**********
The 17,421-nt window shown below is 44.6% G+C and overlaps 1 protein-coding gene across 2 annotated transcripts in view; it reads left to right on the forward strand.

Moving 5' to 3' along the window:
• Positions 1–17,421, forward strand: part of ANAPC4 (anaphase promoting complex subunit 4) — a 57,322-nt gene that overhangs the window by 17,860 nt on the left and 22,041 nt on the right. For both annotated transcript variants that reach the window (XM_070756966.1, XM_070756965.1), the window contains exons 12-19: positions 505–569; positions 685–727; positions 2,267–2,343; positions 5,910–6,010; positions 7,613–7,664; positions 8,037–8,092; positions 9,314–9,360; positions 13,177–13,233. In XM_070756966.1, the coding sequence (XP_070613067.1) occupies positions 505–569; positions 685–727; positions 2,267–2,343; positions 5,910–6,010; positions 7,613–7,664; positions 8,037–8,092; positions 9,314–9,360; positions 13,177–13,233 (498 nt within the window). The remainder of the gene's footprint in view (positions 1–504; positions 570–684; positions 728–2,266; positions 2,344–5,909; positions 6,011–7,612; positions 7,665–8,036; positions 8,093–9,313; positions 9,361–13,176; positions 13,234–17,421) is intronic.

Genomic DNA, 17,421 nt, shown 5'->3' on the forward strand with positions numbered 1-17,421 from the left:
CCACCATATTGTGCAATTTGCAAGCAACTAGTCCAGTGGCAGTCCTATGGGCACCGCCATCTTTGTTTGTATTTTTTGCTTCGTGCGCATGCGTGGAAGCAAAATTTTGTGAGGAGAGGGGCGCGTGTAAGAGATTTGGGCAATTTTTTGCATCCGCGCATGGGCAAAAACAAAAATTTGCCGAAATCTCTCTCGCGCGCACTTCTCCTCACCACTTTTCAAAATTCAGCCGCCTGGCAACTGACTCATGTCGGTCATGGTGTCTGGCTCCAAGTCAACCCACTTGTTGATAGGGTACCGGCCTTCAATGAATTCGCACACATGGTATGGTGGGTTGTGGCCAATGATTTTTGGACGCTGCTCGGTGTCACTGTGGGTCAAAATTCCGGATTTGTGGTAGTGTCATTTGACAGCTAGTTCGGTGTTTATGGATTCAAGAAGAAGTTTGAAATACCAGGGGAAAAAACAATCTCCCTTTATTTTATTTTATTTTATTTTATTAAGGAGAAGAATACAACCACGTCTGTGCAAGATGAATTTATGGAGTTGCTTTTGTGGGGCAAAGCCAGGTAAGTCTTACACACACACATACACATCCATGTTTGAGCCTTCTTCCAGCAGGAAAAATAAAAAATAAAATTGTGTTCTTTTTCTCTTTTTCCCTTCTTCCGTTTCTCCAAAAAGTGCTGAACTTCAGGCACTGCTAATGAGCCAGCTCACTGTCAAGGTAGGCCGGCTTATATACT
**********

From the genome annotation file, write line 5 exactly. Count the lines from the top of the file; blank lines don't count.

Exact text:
CCACCATATTGTGCAATTTGCAAGCAACTAGTCCAGTGGCAGTCCTATGGGCACCGCCATCTTTGTTTGTATTTTTTGCTTCGTGCGCATGCGTGGAAGCAAAATTTTGTGAGGAGAGGGGCGCGTGTAAGAGATTTGGGCAATTTTTTGCATCCGCGCATGGGCAAAAACAAAAATTTGCCGAAATCTCTCTCGCGCGCACTTCTCCTCACCACTTTTCAAAATTCAGCCGCCTGGCAACTGACTCATGTCGGTCATGGTGTCTGGCTCCAAGTCAACCCACTTGTTGATAGGGTACCGGCCTTCAATGAATTCGCACACATGGTATGGTGGGTTGTGGCCAATGATTTTTGGACGCTGCTCGGTGTCACTGTGGGTCAAAATTCCGGATTTGTGGTAGTGTCATTTGACAGCTAGTTCGGTGTTTATGGATTCAAGAAGAAGTTTGAAATACCAGGGGAAAAAACAATCTCCCTTTATTTTATTTTATTTTATTTTATTAAGGAGAAGAATACAACCACGTCTGTGCAAGATGAATTTATGGAGTTGCTTTTGTGGGGCAAAGCCAGGTAAGTCTTACACACACACATACACATCCATGTTTGAGCCTTCTTCCAGCAGGAAAAATAAAAAATAAAATTGTGTTCTTTTTCTCTTTTTCCCTTCTTCCGTTTCTCCAAAAAGTGCTGAACTTCAGGCACTGCTAATGAGCCAGCTCACTGTCAAGGTAGGCCGGCTTATATACT